Continuing our series on building a house of business, let’s take up the first crucial factor, vision, in detail.
Without vision, no house—nor business or anything else for that matter—gets built. An analogy would be riding a carousel. There’s a lot of movement, but it’s just going around and around in the same place, and the way in is the same as the way out. You’re really going nowhere. It’s the vision that breaks you free of such a cycle.
A vision is needed for an individual, a city, a company, or a nation. This has been known forever. Back as far as the Old Testament, there is a quote: “Where there is no vision, the people perish.”
Obtaining a Vision
So how do you get a vision? Does it just come overnight? Do you have to fight for it? Do you sit and meditate for weeks, or punish yourself, or take some other drastic action?
I think people make it more complicated than it is. All things are simple, and so is a vision. That doesn’t mean that the execution of a vision is simple—it usually isn’t—but the vision itself is. And anyone can have a vision! Some think that it’s only the “super-intellectuals” who can have a vision, and the rest of us must follow. That’s ridiculous. Every human being has the potential for vision and should have a vision for their life.
As I’ve said many times, we all began life as winners, as a sperm that won a contest against millions of others. To that degree at least, we’re already ahead. But since sperm carries part of our genetic code, let’s ask the question: are there factors in genetic code that limit our capacity to have a certain kind of vision? To some degree, yes. If your vision includes being considerably taller than you are, it probably won’t happen. Or, having a different colored skin, or having blue eyes while yours are brown. To some degree, then, we’re limited by our own DNA, by our physical capacity and our natural gifts.
A serious challenge can also be presented by birthplace. A child born in Syria, in the Congo, or a concentration camp, is going to start out with considerable disadvantages in comparison to a child born in the U.S. or another first world country, as regards food, education, and other basics.
Gifted vs. Hard-Working
The question then comes back to, how limited are we at the beginning as regards the vision we can have? Not everyone is born a Mozart, or a Michael Jordan. If someone isn’t born that gifted, can they even make it that far? My answer is, “no”…and “yes.”
First, let’s establish some “house rules.” There is a difference between gifts and vision. We’ve all seen that there are tremendously gifted people out there, and sometimes you can feel very small because some are incredibly talented. Interestingly, though, when you look at the lives of some of these talented people, there are many who still aren’t successful. Natural gifts don’t automatically lead to the fulfillment of a grand vision.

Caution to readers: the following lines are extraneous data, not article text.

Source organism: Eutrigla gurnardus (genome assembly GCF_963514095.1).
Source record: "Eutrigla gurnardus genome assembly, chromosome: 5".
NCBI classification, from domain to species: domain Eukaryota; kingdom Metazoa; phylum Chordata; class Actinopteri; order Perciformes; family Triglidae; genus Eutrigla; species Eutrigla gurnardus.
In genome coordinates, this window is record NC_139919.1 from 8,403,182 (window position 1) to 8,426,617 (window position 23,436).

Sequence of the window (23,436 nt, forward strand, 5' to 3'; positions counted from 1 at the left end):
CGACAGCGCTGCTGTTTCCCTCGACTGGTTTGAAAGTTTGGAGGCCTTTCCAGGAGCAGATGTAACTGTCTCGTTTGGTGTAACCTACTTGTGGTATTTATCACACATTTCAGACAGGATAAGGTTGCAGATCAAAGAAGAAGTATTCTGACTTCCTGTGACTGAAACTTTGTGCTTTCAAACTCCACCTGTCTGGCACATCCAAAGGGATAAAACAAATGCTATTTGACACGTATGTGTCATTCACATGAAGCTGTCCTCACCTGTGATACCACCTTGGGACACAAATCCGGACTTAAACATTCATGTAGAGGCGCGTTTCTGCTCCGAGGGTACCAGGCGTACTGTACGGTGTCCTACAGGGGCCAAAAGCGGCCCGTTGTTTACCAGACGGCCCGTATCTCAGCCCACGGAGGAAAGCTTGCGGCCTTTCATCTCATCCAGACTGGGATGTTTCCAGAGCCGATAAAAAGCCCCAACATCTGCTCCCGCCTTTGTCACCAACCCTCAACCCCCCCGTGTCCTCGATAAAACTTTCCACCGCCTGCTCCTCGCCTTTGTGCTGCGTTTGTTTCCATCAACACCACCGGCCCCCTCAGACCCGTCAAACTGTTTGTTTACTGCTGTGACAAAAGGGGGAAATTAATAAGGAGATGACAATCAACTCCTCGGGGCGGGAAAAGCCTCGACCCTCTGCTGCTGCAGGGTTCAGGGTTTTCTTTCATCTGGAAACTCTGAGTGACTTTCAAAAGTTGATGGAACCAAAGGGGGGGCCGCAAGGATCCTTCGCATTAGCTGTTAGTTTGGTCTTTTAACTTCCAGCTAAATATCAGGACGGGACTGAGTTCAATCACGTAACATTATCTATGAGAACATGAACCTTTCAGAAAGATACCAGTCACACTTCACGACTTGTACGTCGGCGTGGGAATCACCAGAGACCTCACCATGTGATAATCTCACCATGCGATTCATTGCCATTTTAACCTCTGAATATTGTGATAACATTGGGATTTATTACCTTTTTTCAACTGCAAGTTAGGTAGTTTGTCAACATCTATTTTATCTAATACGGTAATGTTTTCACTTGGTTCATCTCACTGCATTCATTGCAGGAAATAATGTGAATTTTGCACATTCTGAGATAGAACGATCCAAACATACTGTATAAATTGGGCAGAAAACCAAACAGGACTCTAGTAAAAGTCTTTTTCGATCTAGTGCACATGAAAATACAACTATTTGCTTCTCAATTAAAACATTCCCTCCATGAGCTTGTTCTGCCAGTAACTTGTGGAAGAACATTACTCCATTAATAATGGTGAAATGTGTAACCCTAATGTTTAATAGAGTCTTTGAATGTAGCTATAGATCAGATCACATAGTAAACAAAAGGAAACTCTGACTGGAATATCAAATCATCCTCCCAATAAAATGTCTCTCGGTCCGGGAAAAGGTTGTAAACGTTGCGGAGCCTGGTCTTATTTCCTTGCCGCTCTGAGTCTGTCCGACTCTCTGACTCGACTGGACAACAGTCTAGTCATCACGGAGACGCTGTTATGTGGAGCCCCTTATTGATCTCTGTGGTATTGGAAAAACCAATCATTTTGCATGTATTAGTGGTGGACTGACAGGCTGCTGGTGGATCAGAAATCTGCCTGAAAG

When someone has a natural talent, what do they do with it? I strongly believe that the more you’re gifted, the more responsibility you must take for it. Some totally waste it and do nothing with it. Others explore it further, and yet others are thriving with it.
But here is an interesting point—something that occurs quite often. If you have 2 runners, one of whom is naturally talented and one not so much, can the “not so much” become a better runner than the gifted one? I believe the answer is yes if the gifted one works harder than the talented one. And this is something else we’ve seen time and again.
It may be true that if you have no natural gift at all say to be a violin player, yet you want to be the best violin player in the world, that all the work possible won’t get you there. Talent may play some part in achieving a great vision.
Sometimes such visions are, indeed, unreal, a dream that’s more fiction than reality. People do like fiction, as we can see from the enormous entertainment industry, and some cannot actually tell the difference between fiction and reality. Some don’t even want to, as we see with total immersion in virtual reality.
Dream Into Action
If you have a vision, if you ever want to bring it to reality, you must take action. Behind that action must be a strong commitment. Some, through commitment, pay a high price for their vision. Some even pay with their lives.
There are old dreams that exist deep within us, sometimes dreams that we’ve even forgotten. When we were young we had dreams, and many of those dreams were good. Why did we never decide to bring some of those dreams into action, to create real visions of them? This is something only each individual can answer for themselves.
I actually do believe that each person can find their personal vision, without assistance. It’s not so complicated. And when you do find your vision, the question becomes, is it genetically limited? In the end, I actually believe it is not. A vision starts off tiny, and it can grow, much like life. A tree begins as a tiny seed, then a shoot, then eventually becomes high and broad and home to hundreds of birds. The real key is to start living your vision, bringing it into action so it becomes a reality. The more you focus on the action, the more you’ll commit to it.